How I found my big girl panties in England

I hit a turning point in my life when I moved to England. It forced me to deal with life on my own, rather than relying on other people in my life to fix things for me.

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When my husband joined the Air Force, the last thing we expected was for him to get stationed in England right after tech school. There went our best-laid plans for me to finish graduate school in Oregon, then join him at his first base. We figured we could handle a cross-country separation; we decided we couldn’t handle a transatlantic separation. So, I changed my plans, worked my tail off and still graduated with the rest of my cohort.

I’m an only child. My parents and I have been through a lot together (suicide attempts, their divorce, their subsequent remarriage…to each other). I’m particularly close to my mom. Anytime I had a problem, she was the first person I’d run to for advice, support or just a shoulder to cry on. It wasn’t so easy to do that when she was 8 time zones away. So, I changed my coping strategies, learned to lean on my husband and found that I had untapped inner strength to support myself.

I stopped drinking alcohol a few years before moving to England. However, I was still in the same environment – same friends, same area, same hangouts, same behaviors. These things allowed me to continue doing whatever I wanted and to hell with what anyone else thought. In England I didn’t have those crutches, so when I continued my compulsive behaviors, they multiplied and exploded in my face. So, I screwed things up royally, asked for help and came out the other side, shaken but still alive.

All of these things may have happened had we never moved overseas. However, I think that being away from my comfort zone, away from everything familiar, helped speed things up. I didn’t realize how much I had changed until we moved back to the states. Everything felt familiar, yet awkward. I found that I had to use GPS to navigate a city I used to know like the back of my hand. I still have to remind myself that I can communicate with friends and family without setting up Skype dates and figuring out what time it is where they are at. I’m having trouble relating to old friends. Coming back to America wasn’t the “coming home” I’d imagined.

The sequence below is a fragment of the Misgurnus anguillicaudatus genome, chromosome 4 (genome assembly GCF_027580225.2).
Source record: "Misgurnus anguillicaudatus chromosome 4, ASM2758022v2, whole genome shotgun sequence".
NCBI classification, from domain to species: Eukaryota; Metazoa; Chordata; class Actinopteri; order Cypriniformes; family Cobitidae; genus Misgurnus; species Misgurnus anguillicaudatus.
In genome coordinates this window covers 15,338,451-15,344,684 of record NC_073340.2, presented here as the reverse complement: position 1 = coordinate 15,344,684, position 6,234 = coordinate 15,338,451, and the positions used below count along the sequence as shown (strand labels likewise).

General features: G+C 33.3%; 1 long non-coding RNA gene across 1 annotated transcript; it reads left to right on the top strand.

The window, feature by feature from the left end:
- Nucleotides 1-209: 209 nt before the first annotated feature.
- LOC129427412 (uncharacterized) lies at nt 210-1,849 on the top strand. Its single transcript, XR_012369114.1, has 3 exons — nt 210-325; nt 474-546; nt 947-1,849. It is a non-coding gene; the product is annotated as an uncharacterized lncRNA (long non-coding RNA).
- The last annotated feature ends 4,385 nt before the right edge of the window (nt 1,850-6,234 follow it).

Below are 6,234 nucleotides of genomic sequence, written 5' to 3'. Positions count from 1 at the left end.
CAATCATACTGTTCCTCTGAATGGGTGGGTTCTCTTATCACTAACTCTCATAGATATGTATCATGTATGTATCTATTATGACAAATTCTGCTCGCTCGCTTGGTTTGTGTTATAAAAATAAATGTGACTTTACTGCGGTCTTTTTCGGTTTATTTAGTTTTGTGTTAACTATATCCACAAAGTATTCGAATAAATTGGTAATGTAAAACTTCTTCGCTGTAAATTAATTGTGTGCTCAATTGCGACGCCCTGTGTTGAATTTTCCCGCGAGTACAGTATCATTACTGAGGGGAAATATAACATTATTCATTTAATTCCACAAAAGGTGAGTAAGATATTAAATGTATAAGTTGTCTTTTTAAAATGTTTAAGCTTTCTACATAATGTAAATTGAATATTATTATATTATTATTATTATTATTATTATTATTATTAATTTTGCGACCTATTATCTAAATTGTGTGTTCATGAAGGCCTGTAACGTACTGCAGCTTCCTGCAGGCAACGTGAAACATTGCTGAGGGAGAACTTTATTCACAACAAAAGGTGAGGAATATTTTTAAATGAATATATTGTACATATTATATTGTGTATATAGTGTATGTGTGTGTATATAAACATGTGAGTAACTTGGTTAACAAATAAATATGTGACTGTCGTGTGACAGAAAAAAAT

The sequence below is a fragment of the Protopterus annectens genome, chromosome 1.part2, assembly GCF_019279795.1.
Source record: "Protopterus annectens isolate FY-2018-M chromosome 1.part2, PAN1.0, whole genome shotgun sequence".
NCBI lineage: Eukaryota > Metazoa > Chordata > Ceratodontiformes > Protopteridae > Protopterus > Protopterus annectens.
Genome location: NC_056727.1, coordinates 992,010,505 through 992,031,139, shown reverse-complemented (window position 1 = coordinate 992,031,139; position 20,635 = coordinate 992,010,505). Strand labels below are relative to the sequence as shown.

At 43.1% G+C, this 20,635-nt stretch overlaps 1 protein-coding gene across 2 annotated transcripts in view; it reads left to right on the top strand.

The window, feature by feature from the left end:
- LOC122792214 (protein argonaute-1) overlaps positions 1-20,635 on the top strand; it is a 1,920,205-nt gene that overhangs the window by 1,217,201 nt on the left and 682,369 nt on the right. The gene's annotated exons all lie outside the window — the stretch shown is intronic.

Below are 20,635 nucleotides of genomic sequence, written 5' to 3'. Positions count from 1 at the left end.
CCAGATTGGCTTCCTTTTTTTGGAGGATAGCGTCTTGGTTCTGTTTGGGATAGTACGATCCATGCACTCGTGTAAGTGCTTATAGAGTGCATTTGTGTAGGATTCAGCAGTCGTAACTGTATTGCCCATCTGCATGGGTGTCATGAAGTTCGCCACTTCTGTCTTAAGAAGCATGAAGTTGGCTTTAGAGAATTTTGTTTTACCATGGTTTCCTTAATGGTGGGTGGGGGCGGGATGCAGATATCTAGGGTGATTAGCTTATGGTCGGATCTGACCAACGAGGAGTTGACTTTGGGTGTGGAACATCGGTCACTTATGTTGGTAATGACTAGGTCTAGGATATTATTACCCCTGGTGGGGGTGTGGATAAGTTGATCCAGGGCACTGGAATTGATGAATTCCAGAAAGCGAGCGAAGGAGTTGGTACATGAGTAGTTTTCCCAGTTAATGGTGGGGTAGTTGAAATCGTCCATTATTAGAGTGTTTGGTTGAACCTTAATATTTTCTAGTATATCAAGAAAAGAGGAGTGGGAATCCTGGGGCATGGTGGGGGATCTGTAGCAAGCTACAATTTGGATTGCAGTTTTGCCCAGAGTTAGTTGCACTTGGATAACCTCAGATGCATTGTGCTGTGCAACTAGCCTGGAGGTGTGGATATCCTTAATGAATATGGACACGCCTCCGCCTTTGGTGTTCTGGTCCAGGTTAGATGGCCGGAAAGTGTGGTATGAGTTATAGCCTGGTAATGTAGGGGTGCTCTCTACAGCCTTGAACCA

And, I’m ok with that. I love the person I’m becoming. I love this inner strength I’ve found because I’m finally making healthy decisions. Moving to England helped me to finally grow up and put my big girl panties on. I like how they fit.

This post is part of Finish the Sentence Friday, hosted by Janine at Confessions of a Mommyaholic, Dawn of Dawn’s Disasters, Kate from Can I Get Another Bottle of Whine? and Stephanie from Mommy, For Real. Check them out!

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14 thoughts on “How I found my big girl panties in England

  1. If moving to England did this for you, then I couldn’t be happier for you. Seriously, what a great and wonderful move it sounds like it truly was for you and I thank you for linking up again and sharing this with us. Have a great weekend!! 🙂

  2. I think most people realize how strong they are once they are married to someone who is active duty. I am married to my husband who was AF for 14 years. Granted the furthest it took me was 3 hours from home but still I had no family right around the corner and no friends. It was up to me and only me to do what I needed to do to make me happy and to make me function. I am glad you had this turning point. I am sure it was a real eye opener. PS I am jealous I always wanted to go overseas especially England!

    1. Military life is not for the faint of heart! We enjoyed England, but are glad to be back. Husband is changing jobs and we’re moving to sunny Texas – really looking forward to our future!

  3. good for you, many people still have trouble finding their inner strength. Most people dream, but to actually do…what an accomplishment. WAY TO GO

  4. My husband is retired Army and I am so glad that moving to England has brought you your big girl panties! Such a great FTSF post!

  5. Interesting post! I can fully relate to this, I’m an only child, but then my parents decided to make me grow up early on, and I began to find my “inner strengths” when I was quite young. I’m happy with my life process, I think I benefited from all the hard times I ever went through.

  6. My hubs and I moved a state away for his job many years ago. We were only there for about a year and it certainly wasn’t as far as England, but it was hard – moving away from friends and family to an unfamiliar place. I’m glad you came out on the other side and have become a better, stronger person in the end!

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